Even sadder was our last look at the last remaining ride sign in McCullough’s Kiddie Park, which had been torn down and was being trucked away. The Bumblebees, Kiddie Ferris Wheel and Himalaya are all gone. Today, there’s an empty lot where the kiddie park existed since the 1960s. As ATZ reported in September, the McCullough family operated amusements in Coney Island for four generations and are related to the Tilyous of Steeplechase Park. They closed the kiddie park, their last remaining business here, after being unable to come to an agreement on terms for a lease extension with property owner Thor Equities.

On the bright side, Pete’s Clam Stop and its old school signage on Surf Avenue at 15th Street is here to stay. Along with Williams Candy next door, it is owned by Peter Agrapides, who has worked in Coney Island for six decades.

Pete's Clam Stop

Pete’s Clam Stop, Coney Island. December 6, 2012. Photo © Tricia Vita via flickr

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Related posts on ATZ…

January 3, 2013: Photo Album: New Year’s Day Coney Island Photo Diary by Bruce Handy

December 7, 2012: Photo Album: Signs of the Times in Post-Sandy Coney Island

May 29, 2012: Photo Album: Coney Island Lights & Signs of the Times

October 31, 2011: Photo Album: Snowtober in Coney Island by Bruce Handy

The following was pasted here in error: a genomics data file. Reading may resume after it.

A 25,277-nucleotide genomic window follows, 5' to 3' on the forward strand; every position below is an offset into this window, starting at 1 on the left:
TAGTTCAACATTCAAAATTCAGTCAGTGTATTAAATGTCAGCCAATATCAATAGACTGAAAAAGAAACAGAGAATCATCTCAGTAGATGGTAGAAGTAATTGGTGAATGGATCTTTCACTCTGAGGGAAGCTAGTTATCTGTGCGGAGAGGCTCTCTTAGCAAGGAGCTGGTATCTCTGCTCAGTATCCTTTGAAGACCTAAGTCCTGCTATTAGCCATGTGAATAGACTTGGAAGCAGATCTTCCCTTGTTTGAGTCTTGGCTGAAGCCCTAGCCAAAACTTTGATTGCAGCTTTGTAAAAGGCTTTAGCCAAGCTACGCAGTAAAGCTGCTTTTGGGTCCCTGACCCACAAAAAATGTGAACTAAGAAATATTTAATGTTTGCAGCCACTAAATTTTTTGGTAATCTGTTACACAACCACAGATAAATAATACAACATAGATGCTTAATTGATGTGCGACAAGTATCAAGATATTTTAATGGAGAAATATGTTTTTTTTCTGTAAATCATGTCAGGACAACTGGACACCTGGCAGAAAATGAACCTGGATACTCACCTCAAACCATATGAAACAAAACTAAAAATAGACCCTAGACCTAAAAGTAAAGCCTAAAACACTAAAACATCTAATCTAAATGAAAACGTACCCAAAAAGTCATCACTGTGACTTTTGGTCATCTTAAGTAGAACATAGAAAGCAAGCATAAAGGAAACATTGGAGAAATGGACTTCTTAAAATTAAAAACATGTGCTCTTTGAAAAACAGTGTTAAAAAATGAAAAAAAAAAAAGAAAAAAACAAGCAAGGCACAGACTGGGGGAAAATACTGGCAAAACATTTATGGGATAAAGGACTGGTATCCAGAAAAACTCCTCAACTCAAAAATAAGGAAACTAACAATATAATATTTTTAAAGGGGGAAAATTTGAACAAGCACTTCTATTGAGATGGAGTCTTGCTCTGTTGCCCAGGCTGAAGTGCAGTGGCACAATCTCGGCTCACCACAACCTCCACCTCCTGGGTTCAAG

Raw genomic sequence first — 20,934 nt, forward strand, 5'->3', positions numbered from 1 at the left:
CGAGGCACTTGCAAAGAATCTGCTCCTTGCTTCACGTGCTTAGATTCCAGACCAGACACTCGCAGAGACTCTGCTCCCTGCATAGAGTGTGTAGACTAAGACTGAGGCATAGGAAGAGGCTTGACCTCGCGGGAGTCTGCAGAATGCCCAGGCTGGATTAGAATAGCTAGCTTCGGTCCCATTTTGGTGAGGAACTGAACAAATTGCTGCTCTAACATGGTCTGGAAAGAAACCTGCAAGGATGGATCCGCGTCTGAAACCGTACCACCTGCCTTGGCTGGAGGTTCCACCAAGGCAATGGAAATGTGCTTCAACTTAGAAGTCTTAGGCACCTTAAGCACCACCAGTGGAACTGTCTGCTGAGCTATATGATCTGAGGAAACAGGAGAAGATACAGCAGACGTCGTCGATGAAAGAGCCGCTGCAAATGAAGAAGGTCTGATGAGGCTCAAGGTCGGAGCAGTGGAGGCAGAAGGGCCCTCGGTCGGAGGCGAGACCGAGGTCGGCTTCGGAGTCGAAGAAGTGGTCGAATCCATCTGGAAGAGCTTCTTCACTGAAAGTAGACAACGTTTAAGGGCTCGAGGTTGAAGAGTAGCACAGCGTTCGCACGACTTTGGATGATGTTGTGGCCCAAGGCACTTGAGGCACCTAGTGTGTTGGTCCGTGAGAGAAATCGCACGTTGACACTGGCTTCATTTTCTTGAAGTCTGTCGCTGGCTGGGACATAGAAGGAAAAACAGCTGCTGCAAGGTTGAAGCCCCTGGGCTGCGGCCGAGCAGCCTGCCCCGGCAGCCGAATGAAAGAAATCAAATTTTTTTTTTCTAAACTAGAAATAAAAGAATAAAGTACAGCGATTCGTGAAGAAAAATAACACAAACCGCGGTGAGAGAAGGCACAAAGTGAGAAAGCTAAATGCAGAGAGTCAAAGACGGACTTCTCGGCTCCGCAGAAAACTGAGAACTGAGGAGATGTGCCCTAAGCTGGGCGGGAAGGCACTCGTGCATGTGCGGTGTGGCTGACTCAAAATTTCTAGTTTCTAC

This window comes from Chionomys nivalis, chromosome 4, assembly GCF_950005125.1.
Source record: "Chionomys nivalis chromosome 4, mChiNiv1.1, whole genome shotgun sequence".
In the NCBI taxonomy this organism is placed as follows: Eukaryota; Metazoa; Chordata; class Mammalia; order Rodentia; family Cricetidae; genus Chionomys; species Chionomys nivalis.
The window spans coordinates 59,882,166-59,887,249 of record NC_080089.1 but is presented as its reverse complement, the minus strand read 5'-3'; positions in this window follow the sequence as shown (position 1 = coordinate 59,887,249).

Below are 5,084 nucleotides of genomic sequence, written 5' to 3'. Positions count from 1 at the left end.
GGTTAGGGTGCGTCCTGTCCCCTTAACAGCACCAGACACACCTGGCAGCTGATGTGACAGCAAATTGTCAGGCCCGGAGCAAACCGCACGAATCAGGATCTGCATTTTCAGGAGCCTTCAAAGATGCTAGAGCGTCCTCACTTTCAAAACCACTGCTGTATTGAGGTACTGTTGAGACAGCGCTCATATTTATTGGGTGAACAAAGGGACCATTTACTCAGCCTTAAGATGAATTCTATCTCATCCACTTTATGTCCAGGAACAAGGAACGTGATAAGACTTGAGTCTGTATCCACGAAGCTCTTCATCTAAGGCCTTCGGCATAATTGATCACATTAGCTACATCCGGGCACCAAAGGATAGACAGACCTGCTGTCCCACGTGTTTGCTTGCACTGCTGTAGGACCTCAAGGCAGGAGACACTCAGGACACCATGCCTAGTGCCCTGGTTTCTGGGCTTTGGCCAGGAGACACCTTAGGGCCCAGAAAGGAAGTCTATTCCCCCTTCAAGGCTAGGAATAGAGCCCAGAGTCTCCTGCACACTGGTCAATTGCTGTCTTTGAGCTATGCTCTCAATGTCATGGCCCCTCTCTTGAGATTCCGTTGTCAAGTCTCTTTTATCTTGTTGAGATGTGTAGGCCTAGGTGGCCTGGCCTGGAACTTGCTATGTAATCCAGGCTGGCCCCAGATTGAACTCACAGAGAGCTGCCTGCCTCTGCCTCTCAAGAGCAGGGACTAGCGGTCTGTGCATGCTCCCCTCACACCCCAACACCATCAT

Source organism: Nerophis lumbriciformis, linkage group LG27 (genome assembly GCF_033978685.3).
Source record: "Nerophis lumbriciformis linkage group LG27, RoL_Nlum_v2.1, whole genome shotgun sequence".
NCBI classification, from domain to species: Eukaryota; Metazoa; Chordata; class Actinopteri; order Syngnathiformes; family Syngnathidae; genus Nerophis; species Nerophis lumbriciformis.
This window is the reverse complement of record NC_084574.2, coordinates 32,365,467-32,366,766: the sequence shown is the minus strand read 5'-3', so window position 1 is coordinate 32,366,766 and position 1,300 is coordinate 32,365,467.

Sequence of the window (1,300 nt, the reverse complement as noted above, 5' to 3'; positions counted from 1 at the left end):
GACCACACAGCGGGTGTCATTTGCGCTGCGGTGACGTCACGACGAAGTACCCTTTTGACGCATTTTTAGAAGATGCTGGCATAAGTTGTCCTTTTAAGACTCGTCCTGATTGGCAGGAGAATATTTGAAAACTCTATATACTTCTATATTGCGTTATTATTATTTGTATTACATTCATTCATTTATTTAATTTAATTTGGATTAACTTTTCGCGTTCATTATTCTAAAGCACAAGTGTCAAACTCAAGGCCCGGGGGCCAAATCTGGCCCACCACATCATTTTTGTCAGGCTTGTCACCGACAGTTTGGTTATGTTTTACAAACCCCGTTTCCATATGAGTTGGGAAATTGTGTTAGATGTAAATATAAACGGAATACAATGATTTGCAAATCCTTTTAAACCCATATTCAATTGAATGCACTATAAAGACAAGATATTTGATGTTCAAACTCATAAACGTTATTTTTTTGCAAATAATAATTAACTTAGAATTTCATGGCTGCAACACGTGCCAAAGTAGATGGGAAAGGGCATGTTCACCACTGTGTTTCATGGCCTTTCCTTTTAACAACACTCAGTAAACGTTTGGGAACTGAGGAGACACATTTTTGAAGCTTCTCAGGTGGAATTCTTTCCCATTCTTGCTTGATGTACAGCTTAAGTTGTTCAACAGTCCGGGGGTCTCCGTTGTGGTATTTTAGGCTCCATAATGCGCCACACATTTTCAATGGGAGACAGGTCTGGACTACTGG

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McCullough's Kiddie Park

Kiddie Wheel Being Taken Down, McCullough’s Kiddie Park, Coney Island. October 15, 2012. Photo © me-myself-i/Tricia Vita via flickr

On Monday, workers at McCullough’s Kiddie Park at the corner of West 12th Street and the Bowery in Coney Island began dismantling the little yellow wheel and the Herschell carousel under the gaze of the Bumblebees. As ATZ reported last month, the park’s lease with property owner Thor Equities ended this year (Exclusive: McCullough’s Kiddie Park Closing After 50 Years in Coney Island, ATZ, September 4, 2012). Since the parties could not agree to terms of a lease renewal, Jimmy McCullough, who is Coney’s oldest ride operator, is closing his family’s last remaining business here.

“Jimmy McCullough and the McCullough family would like to thank our customers for generations and decades, and all of our business associates in Coney Island,” said his daughter Carol McCullough in an interview with ATZ in September. The McCullough family has operated amusements here for four generations and is related to the Tilyous of Steeplechase Park. In the 1950s, they had Kiddielands at Surf Avenue and 15th Street as well as Surf Avenue and 8th Street next to the Cyclone. The Kiddie Park at 12th Street has been in operation since the 1960s and had ten kiddie rides after a sublease expired on an adjacent property also owned by Thor Equities.